By Tony Attwood
The reason that Super League (which you may recall, included Arsenal for a while) was needed was that Barcelona (and a few other clubs) were in mega-debt and had no way of continuing, unless they could get their hands on not just more money but a lot, lot more money
With Super League taken away from them (temporarily as they are arguing), they’ve been selling the family silver. Odds and ends like around a quarter of the TV rights for the next quarter century in return for money now. Things like that.
In return they are carrying on with their standard “Business as Usual” model, buying players, and adding to their debts.
This “business as usual” approach includes the view that the European Super League remains their salvation. And at the heart of this vision is the notion that football in general and Uefa in particular, are not above the laws that the rest of Europe lives by.
The question is thus raised, what gives Uefa the right to be the sole organiser of top-level football? Their answer given is that football is different – it needs a monolithic structure so that clubs can be organised in such a way that they play each other and ultimately we can know who has won.
But this rule doesn’t apply to all other sports – some have multiple organising bodies in competition with each other, and although this might sound messy and unsavoury there is nothing in European law that says football in Europe should just have Uefa running international events.
So now, the Advocate-General of the EU will give his view on the case of Super League vs everyone else, on December 15 this year. The senior judges of the EU will then take that into account when they make a final ruling early in 2023..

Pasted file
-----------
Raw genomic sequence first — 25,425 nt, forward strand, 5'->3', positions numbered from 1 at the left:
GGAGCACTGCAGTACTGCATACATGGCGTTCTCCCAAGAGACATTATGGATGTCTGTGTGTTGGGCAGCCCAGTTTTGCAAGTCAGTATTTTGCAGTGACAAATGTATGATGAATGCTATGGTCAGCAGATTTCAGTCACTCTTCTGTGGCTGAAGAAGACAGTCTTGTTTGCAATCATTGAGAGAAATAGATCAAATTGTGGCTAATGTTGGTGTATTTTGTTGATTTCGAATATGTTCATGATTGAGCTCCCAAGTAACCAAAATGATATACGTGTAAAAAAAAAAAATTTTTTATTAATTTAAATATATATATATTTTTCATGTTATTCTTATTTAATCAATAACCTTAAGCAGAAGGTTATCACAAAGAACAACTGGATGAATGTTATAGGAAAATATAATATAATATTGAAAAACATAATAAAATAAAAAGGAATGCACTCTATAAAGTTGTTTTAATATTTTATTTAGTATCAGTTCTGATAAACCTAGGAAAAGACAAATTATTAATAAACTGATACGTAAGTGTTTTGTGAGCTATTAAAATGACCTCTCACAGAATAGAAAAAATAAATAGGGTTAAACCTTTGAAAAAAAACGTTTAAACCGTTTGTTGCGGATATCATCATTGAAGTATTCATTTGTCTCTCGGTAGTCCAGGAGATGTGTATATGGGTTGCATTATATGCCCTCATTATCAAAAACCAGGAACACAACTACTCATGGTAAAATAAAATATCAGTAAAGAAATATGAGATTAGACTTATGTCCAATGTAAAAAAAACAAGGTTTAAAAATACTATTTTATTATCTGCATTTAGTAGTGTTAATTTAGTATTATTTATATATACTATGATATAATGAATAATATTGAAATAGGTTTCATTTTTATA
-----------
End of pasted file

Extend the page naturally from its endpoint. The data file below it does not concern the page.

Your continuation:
Uefa’s problem however is that it gets things wrong (for example the Champions League final this year and Euros final last year) and like Fifa is bedevilled by charges of cronyism. Thus the “independent” enquiry into what were at least in part its own failings in the champs league big match, is now revealed to be organised by its own people – a group of pals who’ve worked with Uefa and are expert at excusing Uefa from any wrongdoing.
If Uefa lose the Super League appeal, then the clubs can organise their own Champions League and divide up the money as they wish. Which, to return to our opening point, is how Barcelona want to pay off debts that now total €1.5 billion or maybe more (no one is quite sure). If Uefa win, Barcelona are sunk. They’ve sold substantial parts of both their future TV and marketing revenue streams. There is not much left to sell.
If Uefa lose, the fines that clubs like Arsenal paid to Uefa for being in the event will be paid to the Super League, which currently consists of Barcelona, Real Madrid and Juventus. Which helps get Barcelona out of trouble.
Of course, Arsenal and the rest would not be obliged to rejoin Super League, although the contract they signed with Super League is reported to include huge fines for leaving, which Arsenal etc have only avoided paying because thus far Super League has been ruled illegal.
And we shouldn’t just think this is Barcelona’s problem. As the Telegraph reported, “Real Madrid have sold 30 per cent of 20 years of future stadium revenue to [the global investment firm] Sixth Street,” adding that “Real’s debt is still in excess of £1 billion when the liability for their stadium rebuild is considered.” So not quite as desperate as Barcelona, but still in the stratosphere.
Having sold most of the future, Barcelona are now selling the rights to 49 per cent of their merchandising. After that, there is nothing more to sell. If Barcelona and its two fellow travellers win, they are saved, Super League is back. If they lose, Barcelona FC is a goner.
But there is still more.
The rest of Europe has long been annoyed at just how much Champions League and Europa League TV income goes to fund Uefa. If Barcelona win they will set up a Super Champions League which will pay out more money to the clubs than they will get for being in Uefa’s Champions League.
Maybe that seems just a transfer of power, but that gives Fifa a problem – its richest patron is suddenly no longer wealthy enough to pump mega billions into Fifa’s corrupt coffers. What then for Fifa?